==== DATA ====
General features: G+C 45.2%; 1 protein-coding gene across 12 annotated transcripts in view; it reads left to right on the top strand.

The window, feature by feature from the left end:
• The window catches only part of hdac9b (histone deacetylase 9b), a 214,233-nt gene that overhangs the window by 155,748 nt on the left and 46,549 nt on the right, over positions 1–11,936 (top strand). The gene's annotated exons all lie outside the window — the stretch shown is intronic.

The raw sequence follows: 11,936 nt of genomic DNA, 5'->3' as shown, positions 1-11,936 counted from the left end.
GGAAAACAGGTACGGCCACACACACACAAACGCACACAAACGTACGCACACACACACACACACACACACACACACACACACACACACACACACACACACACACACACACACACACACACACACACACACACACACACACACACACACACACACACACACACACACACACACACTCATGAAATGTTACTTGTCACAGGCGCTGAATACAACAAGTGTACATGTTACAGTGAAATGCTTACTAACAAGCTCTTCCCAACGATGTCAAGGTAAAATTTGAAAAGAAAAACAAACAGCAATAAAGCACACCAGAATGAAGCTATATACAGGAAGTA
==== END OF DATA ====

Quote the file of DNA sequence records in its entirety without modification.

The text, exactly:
General features: G+C 45.2%; 1 protein-coding gene across 12 annotated transcripts in view; it reads left to right on the top strand.

The window, feature by feature from the left end:
• The window catches only part of hdac9b (histone deacetylase 9b), a 214,233-nt gene that overhangs the window by 155,748 nt on the left and 46,549 nt on the right, over positions 1–11,936 (top strand). The gene's annotated exons all lie outside the window — the stretch shown is intronic.

The raw sequence follows: 11,936 nt of genomic DNA, 5'->3' as shown, positions 1-11,936 counted from the left end.
GGAAAACAGGTACGGCCACACACACACAAACGCACACAAACGTACGCACACACACACACACACACACACACACACACACACACACACACACACACACACACACACACACACACACACACACACACACACACACACACACACACACACACACACACACACACACACACACACACTCATGAAATGTTACTTGTCACAGGCGCTGAATACAACAAGTGTACATGTTACAGTGAAATGCTTACTAACAAGCTCTTCCCAACGATGTCAAGGTAAAATTTGAAAAGAAAAACAAACAGCAATAAAGCACACCAGAATGAAGCTATATACAGGAAGTA